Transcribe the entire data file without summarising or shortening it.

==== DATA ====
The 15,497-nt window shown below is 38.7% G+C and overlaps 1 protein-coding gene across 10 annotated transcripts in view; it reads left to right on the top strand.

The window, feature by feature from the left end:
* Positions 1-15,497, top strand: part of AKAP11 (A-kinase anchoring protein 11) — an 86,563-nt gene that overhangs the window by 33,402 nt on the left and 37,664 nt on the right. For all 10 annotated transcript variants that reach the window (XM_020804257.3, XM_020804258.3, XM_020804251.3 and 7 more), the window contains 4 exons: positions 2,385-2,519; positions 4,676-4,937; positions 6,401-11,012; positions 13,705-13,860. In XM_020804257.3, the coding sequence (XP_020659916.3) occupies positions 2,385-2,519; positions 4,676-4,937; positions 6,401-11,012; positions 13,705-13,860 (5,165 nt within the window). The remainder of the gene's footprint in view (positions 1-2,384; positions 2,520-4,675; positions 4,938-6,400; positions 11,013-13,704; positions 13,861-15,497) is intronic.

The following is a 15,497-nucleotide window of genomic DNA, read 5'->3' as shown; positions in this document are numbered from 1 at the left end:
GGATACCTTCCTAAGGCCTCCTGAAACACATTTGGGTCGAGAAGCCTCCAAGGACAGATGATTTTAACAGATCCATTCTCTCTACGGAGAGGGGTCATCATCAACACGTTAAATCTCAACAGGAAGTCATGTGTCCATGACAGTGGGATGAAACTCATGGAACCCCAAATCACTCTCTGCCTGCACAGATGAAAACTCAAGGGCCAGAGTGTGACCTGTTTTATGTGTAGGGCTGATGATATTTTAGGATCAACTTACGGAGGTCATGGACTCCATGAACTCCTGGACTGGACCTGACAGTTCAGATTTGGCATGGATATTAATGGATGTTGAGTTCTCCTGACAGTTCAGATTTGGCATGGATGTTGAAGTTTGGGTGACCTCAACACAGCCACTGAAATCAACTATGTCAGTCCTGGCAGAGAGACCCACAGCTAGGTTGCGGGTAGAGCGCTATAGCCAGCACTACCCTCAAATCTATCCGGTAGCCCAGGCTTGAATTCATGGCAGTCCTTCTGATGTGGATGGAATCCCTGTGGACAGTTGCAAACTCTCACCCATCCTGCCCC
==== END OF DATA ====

The 15,497-nt window shown below is 38.7% G+C and overlaps 1 protein-coding gene across 10 annotated transcripts in view; it reads left to right on the top strand.

The window, feature by feature from the left end:
* Positions 1-15,497, top strand: part of AKAP11 (A-kinase anchoring protein 11) — an 86,563-nt gene that overhangs the window by 33,402 nt on the left and 37,664 nt on the right. For all 10 annotated transcript variants that reach the window (XM_020804257.3, XM_020804258.3, XM_020804251.3 and 7 more), the window contains 4 exons: positions 2,385-2,519; positions 4,676-4,937; positions 6,401-11,012; positions 13,705-13,860. In XM_020804257.3, the coding sequence (XP_020659916.3) occupies positions 2,385-2,519; positions 4,676-4,937; positions 6,401-11,012; positions 13,705-13,860 (5,165 nt within the window). The remainder of the gene's footprint in view (positions 1-2,384; positions 2,520-4,675; positions 4,938-6,400; positions 11,013-13,704; positions 13,861-15,497) is intronic.

The following is a 15,497-nucleotide window of genomic DNA, read 5'->3' as shown; positions in this document are numbered from 1 at the left end:
GGATACCTTCCTAAGGCCTCCTGAAACACATTTGGGTCGAGAAGCCTCCAAGGACAGATGATTTTAACAGATCCATTCTCTCTACGGAGAGGGGTCATCATCAACACGTTAAATCTCAACAGGAAGTCATGTGTCCATGACAGTGGGATGAAACTCATGGAACCCCAAATCACTCTCTGCCTGCACAGATGAAAACTCAAGGGCCAGAGTGTGACCTGTTTTATGTGTAGGGCTGATGATATTTTAGGATCAACTTACGGAGGTCATGGACTCCATGAACTCCTGGACTGGACCTGACAGTTCAGATTTGGCATGGATATTAATGGATGTTGAGTTCTCCTGACAGTTCAGATTTGGCATGGATGTTGAAGTTTGGGTGACCTCAACACAGCCACTGAAATCAACTATGTCAGTCCTGGCAGAGAGACCCACAGCTAGGTTGCGGGTAGAGCGCTATAGCCAGCACTACCCTCAAATCTATCCGGTAGCCCAGGCTTGAATTCATGGCAGTCCTTCTGATGTGGATGGAATCCCTGTGGACAGTTGCAAACTCTCACCCATCCTGCCCC